A slim but comprehensive zoological guide.



Zoologist Clouse (The Wiring Diagram, 2016, etc.) offers a beginner’s reference manual of scientific terms relating to invertebrates.

Invertebrate zoology is a vast field, containing numerous strange and wondrous subjects from insects to worms to jellyfish. Its great diversity, however, has given rise to a specialized vocabulary that can seem impenetrable to those who may be looking to enter the field. Clouse’s book is “intended to be a companion that beginners can take to lectures, laboratories, and study sessions to help them navigate the maze of terminology which underlies a course in invertebrate zoology.” He begins with a quick 10-page primer on the Latin and Greek roots that form the building blocks of zoological terminology to help readers suss out the meanings of unfamiliar words: echin means “spiny”; gnath means “jaw”; stoma means “mouth.” He then moves into the glossary proper, taking readers alphabetically through the most essential terms of invertebrate zoology, from “book lungs” (“The respiratory structures of some arachnids”) to “Gordian worms” (“Common name for nematomorphs, also called ‘hairworms’ or ‘horsehair worms’ ”) to “slime glands” (“The large glands in velvet worms that open on either side of the mouth and shoot out sticky secretions for defense and prey capture”). Terms that aren’t common English words feature pronunciations in addition to definitions, and every term lists the taxonomic groups to which it refers. Clouse’s prose possesses the crispness and precision that befits a scientific reference text. The book’s layout is highly accessible and pleasing to the eye, with occasional black-and-white illustrations of creatures at the bottoms of pages. Reading one definition will likely lead readers to a number of other terms; italicized words in each entry are defined elsewhere in the text, allowing one to move through the book by pursuing one’s interests. Even spending half an hour with this text will make readers more knowledgeable about invertebrate zoology than they were prior to picking it up, and it would be difficult to imagine an easier or more handsome reference guide for a novice.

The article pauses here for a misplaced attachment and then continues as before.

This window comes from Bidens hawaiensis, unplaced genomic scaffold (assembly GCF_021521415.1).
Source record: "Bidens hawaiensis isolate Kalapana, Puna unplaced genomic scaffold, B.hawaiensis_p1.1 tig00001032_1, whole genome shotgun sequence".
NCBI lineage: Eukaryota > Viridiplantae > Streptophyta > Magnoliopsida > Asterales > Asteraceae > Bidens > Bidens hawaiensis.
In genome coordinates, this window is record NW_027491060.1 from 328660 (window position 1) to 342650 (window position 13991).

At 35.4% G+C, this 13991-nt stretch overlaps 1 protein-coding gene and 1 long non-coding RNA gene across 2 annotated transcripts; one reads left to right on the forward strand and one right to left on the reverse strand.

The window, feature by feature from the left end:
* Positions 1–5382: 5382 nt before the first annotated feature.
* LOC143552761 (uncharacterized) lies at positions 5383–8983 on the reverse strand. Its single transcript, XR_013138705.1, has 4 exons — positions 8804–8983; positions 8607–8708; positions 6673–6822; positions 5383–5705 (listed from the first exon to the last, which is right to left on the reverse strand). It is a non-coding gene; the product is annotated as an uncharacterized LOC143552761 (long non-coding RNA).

A slim but comprehensive zoological guide.

Pub Date: April 2, 2016

ISBN: 978-1-5306-7002-4

Page Count: 190

Publisher: CreateSpace